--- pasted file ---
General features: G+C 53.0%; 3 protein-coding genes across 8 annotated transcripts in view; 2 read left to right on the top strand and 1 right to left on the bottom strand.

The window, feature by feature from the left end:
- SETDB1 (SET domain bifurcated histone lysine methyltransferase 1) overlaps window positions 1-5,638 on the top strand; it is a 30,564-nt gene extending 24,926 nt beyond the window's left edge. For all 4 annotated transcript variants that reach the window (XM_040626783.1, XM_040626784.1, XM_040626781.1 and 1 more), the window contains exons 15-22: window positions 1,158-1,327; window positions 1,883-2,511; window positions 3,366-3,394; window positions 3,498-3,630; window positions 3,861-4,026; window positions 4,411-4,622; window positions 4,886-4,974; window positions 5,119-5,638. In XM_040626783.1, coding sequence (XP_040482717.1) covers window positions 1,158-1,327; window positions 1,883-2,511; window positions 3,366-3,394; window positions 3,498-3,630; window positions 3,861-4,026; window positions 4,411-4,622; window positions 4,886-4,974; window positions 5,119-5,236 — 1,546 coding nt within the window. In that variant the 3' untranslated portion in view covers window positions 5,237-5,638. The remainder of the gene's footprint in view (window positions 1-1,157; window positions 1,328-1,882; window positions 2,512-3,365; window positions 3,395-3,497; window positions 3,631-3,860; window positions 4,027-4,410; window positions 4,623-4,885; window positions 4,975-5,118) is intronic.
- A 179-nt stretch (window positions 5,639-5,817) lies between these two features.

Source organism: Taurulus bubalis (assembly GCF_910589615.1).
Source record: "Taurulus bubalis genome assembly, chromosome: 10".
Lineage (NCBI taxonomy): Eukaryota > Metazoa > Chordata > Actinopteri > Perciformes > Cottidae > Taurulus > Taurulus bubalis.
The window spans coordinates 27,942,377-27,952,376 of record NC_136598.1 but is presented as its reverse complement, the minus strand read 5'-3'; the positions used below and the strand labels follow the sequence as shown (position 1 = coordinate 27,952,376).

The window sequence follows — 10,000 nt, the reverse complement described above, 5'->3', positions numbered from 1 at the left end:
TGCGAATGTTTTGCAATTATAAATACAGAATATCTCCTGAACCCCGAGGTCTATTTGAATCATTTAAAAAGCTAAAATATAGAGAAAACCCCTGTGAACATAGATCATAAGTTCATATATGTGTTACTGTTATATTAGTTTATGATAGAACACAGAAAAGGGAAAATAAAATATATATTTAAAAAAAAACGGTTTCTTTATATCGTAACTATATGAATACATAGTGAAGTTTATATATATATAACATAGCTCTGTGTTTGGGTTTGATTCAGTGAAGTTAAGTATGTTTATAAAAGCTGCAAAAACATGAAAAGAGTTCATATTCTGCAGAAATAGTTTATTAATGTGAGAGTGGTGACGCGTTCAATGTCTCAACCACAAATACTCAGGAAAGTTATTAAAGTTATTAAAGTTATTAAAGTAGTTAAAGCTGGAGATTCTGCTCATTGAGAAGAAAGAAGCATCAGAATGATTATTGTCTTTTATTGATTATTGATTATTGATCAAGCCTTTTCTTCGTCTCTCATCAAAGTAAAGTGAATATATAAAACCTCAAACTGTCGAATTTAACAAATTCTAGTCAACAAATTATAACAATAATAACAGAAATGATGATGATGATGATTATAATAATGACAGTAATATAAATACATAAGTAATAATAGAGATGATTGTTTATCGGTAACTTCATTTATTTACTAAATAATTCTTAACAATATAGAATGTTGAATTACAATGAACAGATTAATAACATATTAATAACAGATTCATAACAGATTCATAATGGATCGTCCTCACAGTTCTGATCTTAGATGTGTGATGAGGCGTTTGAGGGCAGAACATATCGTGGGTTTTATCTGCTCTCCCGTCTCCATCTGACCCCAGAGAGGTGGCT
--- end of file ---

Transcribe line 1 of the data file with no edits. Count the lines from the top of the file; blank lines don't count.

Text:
General features: G+C 53.0%; 3 protein-coding genes across 8 annotated transcripts in view; 2 read left to right on the top strand and 1 right to left on the bottom strand.